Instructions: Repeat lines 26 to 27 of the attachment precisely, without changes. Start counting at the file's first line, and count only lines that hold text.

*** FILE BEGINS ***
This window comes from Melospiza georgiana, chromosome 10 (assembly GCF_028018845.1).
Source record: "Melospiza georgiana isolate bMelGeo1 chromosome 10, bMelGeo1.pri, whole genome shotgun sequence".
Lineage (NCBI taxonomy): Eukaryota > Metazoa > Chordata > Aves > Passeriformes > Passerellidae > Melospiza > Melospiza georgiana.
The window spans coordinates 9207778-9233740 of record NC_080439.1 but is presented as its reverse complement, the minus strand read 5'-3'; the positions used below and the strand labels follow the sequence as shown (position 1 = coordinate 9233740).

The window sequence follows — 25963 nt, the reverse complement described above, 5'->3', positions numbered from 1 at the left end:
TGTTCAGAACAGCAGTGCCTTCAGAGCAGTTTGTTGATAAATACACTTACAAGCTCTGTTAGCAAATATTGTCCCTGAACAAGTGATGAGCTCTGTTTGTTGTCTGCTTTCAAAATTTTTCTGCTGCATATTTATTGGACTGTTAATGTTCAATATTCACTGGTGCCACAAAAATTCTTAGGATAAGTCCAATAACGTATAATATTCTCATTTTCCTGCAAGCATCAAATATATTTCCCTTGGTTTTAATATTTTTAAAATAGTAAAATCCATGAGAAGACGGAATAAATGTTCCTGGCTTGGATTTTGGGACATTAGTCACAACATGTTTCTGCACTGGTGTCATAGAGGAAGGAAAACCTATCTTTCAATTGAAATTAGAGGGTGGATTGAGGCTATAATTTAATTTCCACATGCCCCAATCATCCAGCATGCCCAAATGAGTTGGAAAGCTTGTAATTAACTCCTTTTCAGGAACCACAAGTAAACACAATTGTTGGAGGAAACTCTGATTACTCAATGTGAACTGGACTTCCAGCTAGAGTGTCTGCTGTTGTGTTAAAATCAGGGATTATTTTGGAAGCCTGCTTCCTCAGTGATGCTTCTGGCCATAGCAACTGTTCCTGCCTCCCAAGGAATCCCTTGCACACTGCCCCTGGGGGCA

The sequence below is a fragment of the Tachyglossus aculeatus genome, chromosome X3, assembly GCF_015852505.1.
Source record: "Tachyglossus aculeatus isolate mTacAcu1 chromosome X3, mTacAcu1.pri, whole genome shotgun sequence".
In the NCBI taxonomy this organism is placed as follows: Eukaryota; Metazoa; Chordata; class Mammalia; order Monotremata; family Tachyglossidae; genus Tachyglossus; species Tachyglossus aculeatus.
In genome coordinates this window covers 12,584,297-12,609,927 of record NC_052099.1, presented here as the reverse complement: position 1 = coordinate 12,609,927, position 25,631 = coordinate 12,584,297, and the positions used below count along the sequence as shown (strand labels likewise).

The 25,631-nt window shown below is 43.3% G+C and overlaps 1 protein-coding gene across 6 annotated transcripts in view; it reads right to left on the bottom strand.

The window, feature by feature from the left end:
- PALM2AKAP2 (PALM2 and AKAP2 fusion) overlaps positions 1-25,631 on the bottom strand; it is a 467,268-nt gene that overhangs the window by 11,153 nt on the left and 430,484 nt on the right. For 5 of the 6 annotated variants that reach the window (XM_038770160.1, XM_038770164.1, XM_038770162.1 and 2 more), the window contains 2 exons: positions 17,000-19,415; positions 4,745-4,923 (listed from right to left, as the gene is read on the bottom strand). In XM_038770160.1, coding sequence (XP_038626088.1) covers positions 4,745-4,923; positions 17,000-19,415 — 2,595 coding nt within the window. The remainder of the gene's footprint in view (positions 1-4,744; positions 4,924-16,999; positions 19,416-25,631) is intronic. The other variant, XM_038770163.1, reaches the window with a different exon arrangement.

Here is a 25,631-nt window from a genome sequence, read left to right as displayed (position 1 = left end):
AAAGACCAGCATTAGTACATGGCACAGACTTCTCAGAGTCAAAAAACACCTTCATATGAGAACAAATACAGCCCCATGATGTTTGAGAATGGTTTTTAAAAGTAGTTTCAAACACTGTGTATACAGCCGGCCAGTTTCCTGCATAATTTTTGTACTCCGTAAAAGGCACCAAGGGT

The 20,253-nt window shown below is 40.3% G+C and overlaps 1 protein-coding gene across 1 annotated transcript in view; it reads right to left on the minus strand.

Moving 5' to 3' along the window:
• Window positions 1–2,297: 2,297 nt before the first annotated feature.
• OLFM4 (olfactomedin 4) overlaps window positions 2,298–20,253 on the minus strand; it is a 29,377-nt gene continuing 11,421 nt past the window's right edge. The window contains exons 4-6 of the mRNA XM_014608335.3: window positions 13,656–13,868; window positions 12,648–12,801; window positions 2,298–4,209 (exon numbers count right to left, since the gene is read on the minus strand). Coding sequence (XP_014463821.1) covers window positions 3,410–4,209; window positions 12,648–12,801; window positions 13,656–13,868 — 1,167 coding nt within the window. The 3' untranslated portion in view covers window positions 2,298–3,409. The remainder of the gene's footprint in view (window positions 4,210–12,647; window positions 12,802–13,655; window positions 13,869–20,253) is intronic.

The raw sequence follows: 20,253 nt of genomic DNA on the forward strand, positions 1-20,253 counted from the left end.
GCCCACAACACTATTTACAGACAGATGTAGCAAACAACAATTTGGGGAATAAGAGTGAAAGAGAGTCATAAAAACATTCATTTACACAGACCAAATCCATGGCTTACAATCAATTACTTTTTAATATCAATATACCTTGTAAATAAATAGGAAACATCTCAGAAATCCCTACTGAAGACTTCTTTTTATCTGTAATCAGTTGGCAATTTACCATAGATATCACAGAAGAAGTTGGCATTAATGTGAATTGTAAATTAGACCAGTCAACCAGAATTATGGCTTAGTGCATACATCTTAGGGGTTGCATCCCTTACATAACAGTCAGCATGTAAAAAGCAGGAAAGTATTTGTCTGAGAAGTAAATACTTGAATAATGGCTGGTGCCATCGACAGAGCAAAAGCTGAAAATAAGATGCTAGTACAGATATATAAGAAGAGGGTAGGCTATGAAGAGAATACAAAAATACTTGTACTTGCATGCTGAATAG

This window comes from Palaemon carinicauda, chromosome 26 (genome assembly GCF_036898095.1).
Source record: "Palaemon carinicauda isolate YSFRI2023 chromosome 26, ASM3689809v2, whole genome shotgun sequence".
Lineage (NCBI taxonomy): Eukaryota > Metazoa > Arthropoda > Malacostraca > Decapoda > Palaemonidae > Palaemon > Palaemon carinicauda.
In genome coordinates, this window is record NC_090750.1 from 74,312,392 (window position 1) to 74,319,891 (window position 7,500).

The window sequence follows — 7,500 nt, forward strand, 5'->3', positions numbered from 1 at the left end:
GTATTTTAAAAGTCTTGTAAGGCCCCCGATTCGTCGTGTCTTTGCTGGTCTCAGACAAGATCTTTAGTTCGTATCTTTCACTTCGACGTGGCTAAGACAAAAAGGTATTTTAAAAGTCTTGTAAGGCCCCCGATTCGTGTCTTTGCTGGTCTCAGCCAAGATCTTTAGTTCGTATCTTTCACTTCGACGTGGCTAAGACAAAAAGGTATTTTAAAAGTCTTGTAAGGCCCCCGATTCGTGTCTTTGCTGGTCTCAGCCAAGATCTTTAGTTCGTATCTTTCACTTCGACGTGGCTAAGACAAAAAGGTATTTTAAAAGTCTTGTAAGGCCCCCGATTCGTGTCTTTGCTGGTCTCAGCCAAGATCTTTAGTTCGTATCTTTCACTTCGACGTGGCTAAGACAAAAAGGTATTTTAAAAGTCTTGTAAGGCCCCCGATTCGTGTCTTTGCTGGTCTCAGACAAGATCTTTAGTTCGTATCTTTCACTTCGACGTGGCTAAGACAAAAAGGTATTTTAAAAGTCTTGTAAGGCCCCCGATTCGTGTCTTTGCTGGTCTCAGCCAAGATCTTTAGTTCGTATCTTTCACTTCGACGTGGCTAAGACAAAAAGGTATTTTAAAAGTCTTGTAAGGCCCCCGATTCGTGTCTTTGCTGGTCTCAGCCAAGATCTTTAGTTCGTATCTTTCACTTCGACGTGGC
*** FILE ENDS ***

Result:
The window sequence follows — 7,500 nt, forward strand, 5'->3', positions numbered from 1 at the left end:
GTATTTTAAAAGTCTTGTAAGGCCCCCGATTCGTCGTGTCTTTGCTGGTCTCAGACAAGATCTTTAGTTCGTATCTTTCACTTCGACGTGGCTAAGACAAAAAGGTATTTTAAAAGTCTTGTAAGGCCCCCGATTCGTGTCTTTGCTGGTCTCAGCCAAGATCTTTAGTTCGTATCTTTCACTTCGACGTGGCTAAGACAAAAAGGTATTTTAAAAGTCTTGTAAGGCCCCCGATTCGTGTCTTTGCTGGTCTCAGCCAAGATCTTTAGTTCGTATCTTTCACTTCGACGTGGCTAAGACAAAAAGGTATTTTAAAAGTCTTGTAAGGCCCCCGATTCGTGTCTTTGCTGGTCTCAGCCAAGATCTTTAGTTCGTATCTTTCACTTCGACGTGGCTAAGACAAAAAGGTATTTTAAAAGTCTTGTAAGGCCCCCGATTCGTGTCTTTGCTGGTCTCAGACAAGATCTTTAGTTCGTATCTTTCACTTCGACGTGGCTAAGACAAAAAGGTATTTTAAAAGTCTTGTAAGGCCCCCGATTCGTGTCTTTGCTGGTCTCAGCCAAGATCTTTAGTTCGTATCTTTCACTTCGACGTGGCTAAGACAAAAAGGTATTTTAAAAGTCTTGTAAGGCCCCCGATTCGTGTCTTTGCTGGTCTCAGCCAAGATCTTTAGTTCGTATCTTTCACTTCGACGTGGC